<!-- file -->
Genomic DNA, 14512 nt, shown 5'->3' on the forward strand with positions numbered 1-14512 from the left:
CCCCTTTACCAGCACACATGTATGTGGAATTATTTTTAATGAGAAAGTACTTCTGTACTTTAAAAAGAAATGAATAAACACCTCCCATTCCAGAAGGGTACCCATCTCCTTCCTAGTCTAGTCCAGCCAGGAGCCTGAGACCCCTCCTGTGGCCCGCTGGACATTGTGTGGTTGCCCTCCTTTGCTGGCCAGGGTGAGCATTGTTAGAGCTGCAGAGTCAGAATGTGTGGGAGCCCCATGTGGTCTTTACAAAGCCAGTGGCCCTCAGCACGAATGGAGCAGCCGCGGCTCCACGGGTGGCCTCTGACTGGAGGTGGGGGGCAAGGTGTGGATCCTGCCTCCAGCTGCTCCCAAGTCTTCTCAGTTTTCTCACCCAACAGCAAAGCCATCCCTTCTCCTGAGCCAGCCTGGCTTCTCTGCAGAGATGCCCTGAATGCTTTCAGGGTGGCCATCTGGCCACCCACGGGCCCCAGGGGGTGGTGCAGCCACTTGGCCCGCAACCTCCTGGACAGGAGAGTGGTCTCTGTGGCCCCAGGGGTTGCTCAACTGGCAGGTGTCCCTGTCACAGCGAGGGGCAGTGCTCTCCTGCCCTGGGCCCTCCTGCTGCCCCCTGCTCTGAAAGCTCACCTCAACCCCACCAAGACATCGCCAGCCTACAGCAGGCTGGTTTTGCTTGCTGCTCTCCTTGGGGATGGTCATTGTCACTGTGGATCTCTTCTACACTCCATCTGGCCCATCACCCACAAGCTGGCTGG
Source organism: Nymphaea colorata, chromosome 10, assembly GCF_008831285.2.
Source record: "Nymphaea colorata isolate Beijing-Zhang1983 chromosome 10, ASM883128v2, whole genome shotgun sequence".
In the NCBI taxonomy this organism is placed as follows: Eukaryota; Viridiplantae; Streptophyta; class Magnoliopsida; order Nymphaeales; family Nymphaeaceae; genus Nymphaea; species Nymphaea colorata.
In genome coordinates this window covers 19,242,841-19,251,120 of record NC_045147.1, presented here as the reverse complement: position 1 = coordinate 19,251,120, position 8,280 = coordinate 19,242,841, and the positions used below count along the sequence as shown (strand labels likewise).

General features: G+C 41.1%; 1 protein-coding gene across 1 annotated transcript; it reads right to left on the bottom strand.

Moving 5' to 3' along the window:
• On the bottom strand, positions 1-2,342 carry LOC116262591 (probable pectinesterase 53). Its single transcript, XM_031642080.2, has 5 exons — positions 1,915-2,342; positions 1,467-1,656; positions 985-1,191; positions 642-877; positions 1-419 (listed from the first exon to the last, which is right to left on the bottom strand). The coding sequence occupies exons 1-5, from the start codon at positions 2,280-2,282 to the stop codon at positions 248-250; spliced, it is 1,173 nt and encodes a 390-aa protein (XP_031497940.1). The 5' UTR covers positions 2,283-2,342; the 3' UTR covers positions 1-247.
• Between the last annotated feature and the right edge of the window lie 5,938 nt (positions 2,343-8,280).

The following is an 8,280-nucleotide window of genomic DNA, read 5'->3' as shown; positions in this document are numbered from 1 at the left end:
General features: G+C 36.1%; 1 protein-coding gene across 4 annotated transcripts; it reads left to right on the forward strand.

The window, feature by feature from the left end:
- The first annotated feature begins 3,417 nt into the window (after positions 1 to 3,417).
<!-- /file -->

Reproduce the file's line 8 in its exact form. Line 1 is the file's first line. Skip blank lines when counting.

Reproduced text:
Moving 5' to 3' along the window: